Jesse Owens, a record-breaking Olympic sprinter and the best athlete of his time, spent much of his life struggling with issues of race. Unlike other athletes of his era, Owens’ day-to-day life was defined—and restricted—by his color. He suffered humiliating treatment even as he was revered as the most successful athlete of the day, winning four gold medals in the 1936 Olympics during Hitler’s Germany. But the racism he experienced in a country on the brink of ethnic cleansing was hardly worse than what he faced back home in the United States.
For years after his athletic career winded down, Owens endured a personal struggle, leading him to prize wealth over principles as he criticized Civil Rights leaders of the late 60s. In the decade before his death, his philosophy on race relations progressed, and he finally advocated the Civil Rights Movement.
Jesse Owens was born James Clevelend Owens in Alabama in 1913, the youngest in a family of 10 children. When he was 9 years old, his parents relocated the family to Cleveland, Ohio, in search of better economic opportunity. It was there that Owens discovered his passion and talent for running. In junior high school, he met a coach whom he believed set him on the path to athletic success. Later in high school, he tied the world record for the 100-yard dash and the long jump, as well as set a new record for the 220-yard dash.
Owens attended Ohio State University, where his athletic success continued, but the racism and discrimination that was common in the 1930s became a detriment to his training and racing. Unlike his teammates, Owens was not allowed to live on campus because the university did not have housing for black students. Nor was he provided a scholarship, a privilege that would be standard for any white athlete of his caliber. When he traveled with the team to compete, he had to stay in separate hotels and eat in separate restaurants from the rest of the Ohio State track team.
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Jesse Owens was a very successful college track star, but where he truly earned his fame was at the 1936 Summer Olympics in Berlin, Germany. The international sporting competition was rife with political controversy imposed largely by Adolf Hitler, then the German premier. Hitler’s staging of the games was largely intended to showcase white supremacy, and the very presence of a successful black athlete was a threat. And yet Owens’ Olympics performance was unlike any before it, or since. He won four gold medals and set new world records in the 200-meter race, long jump, 400-meter relay, and he tied the world record for the 100-meter dash. He had become the best athlete in the world.
His stay in Germany showed Owens that a different life was possible for him as a black man. Unlike back home in the United States, in Germany Owens trained, traveled and stayed in the same hotels as his white teammates. In the United States, Owens was asked to ride a hotel’s freight elevator to get to a reception being held in his honor.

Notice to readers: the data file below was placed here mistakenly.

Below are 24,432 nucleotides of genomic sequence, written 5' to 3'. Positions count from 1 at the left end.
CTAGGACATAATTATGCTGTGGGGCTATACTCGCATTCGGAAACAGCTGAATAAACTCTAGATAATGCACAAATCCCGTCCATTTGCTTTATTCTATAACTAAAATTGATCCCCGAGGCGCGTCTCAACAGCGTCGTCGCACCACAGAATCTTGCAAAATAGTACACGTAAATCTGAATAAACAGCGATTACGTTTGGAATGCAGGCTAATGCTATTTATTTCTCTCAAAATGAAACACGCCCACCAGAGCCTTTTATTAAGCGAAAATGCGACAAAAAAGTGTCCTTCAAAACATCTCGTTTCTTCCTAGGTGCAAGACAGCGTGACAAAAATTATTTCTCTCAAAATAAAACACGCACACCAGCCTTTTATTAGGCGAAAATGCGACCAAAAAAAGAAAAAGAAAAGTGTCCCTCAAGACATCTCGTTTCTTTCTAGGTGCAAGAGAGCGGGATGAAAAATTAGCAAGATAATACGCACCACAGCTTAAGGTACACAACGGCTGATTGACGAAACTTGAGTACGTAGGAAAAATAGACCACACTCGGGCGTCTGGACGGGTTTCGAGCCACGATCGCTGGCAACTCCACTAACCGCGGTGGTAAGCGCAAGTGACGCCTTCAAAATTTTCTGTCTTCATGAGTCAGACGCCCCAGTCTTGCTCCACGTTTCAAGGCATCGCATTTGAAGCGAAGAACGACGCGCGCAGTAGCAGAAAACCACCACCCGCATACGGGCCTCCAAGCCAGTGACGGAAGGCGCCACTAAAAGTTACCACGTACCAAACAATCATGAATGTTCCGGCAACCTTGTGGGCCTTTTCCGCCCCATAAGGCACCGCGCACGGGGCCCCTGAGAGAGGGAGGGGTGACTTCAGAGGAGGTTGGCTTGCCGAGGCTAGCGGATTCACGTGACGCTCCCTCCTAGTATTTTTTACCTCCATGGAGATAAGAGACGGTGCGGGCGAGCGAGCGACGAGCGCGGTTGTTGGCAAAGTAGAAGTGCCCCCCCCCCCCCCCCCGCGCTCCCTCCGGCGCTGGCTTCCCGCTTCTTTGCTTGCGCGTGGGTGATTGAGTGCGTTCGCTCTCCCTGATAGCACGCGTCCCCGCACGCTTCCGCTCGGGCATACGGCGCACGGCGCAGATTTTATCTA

Upon his return to the United States, Owens was faced with fresh challenges. He did not come home to the reception expected for such a winning Olympian. He was not invited to the White House and was personally insulted that he was not offered any honors by President Franklin D. Roosevelt. “After I came home from the 1936 Olympics with my four medals, it became increasingly apparent that everyone was going to slap me on the back, want to shake my hand, or have me up to their suite. But no one was going to offer me a job,” he later said.
Due to time spent training and competing at the Olympic level, Owens’ academics suffered, and he was declared ineligible to compete at the university level. He gave up on his education and began pursuing other career opportunities, from starting a Negro baseball league to opening a dry cleaning business. Three years after his Olympic success, he declared bankruptcy.
Despite his gold medals, Owens was still a student and had to pump gas during the summers to support his family. (Aug. 1, 1935)
Owens was censured for giving up on amateur athletics in pursuit of financial gain in other fields. But he argued that his hand was forced by the discriminatory policies he had faced throughout his athletic career, such as not being eligible for scholarships in college and therefore struggling to squeeze in classes between training and working to pay his way. In an interview in 1971, he addressed the criticism head on, saying, “ I had four gold medals, but you can’t eat four gold medals. There was no television, no big advertising, no endorsements then. Not for a black man, anyway.”
His post-1936 experiences seemed to shape his philosophy about race relations in the United States. Owens believed that blacks should fight for power through economic, not political means. In 1968, when Tommie Smith and John Carlos famously gave a black power salute while receiving their medals in the Summer Games in Mexico City for the 200-meter race, Owens spoke against them.
“The black fist is a meaningless symbol. When you open it, you have nothing but fingers—weak, empty fingers. The only time the black fist has significance is when there’s money inside. There’s where the power lies,” Owens said at the time.
In his older age, his philosophy seemed to have developed in the opposite direction, and he spoke out in favor of the Civil Rights Movement and even criticized his own previous statements.
In 1980, Jesse Owens died of lung cancer. It is unthinkable in the modern era that any athlete, much less a runner, would be a smoker, but he was for the most of his life.